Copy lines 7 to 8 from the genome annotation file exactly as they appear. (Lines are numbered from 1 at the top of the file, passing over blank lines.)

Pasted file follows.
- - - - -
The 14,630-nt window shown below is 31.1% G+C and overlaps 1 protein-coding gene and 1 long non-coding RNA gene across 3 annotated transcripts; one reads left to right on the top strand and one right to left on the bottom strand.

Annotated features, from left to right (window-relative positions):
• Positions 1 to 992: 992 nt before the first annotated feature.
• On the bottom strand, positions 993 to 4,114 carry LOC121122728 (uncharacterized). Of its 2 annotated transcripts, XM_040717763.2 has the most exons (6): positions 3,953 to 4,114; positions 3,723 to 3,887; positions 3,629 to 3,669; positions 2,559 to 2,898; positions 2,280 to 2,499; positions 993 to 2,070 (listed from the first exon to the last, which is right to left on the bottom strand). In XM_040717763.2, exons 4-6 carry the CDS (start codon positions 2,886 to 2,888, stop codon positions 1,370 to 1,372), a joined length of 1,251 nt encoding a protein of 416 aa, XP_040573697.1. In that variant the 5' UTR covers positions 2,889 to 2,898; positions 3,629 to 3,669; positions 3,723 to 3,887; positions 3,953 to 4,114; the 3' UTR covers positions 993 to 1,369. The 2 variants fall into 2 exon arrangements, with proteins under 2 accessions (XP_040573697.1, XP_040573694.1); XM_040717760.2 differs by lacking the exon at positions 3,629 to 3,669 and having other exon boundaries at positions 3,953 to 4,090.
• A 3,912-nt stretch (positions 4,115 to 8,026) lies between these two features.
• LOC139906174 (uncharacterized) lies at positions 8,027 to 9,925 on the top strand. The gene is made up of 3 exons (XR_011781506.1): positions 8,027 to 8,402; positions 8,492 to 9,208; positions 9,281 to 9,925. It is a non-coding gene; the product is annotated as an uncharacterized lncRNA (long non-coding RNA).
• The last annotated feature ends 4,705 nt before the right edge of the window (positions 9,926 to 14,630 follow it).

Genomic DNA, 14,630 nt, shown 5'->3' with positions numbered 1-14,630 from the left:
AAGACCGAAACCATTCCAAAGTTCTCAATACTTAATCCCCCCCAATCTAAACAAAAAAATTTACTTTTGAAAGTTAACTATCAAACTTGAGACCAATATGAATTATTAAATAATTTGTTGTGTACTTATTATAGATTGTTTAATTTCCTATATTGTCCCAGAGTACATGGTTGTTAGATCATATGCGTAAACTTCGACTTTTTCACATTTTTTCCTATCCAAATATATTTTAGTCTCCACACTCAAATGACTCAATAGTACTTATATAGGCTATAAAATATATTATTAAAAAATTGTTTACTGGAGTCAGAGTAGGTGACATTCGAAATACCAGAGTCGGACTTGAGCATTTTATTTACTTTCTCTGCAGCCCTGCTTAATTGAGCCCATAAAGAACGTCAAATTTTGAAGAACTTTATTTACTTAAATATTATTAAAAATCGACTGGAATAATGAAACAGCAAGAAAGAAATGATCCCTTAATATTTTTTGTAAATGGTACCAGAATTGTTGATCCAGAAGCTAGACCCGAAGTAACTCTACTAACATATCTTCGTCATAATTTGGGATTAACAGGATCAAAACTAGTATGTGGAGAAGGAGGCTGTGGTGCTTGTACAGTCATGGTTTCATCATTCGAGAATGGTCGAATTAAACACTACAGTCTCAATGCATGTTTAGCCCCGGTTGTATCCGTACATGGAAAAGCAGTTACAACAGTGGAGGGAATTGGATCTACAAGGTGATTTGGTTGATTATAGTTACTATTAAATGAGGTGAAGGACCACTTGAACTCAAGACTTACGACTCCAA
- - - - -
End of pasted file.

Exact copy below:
• The last annotated feature ends 4,705 nt before the right edge of the window (positions 9,926 to 14,630 follow it).

Genomic DNA, 14,630 nt, shown 5'->3' with positions numbered 1-14,630 from the left: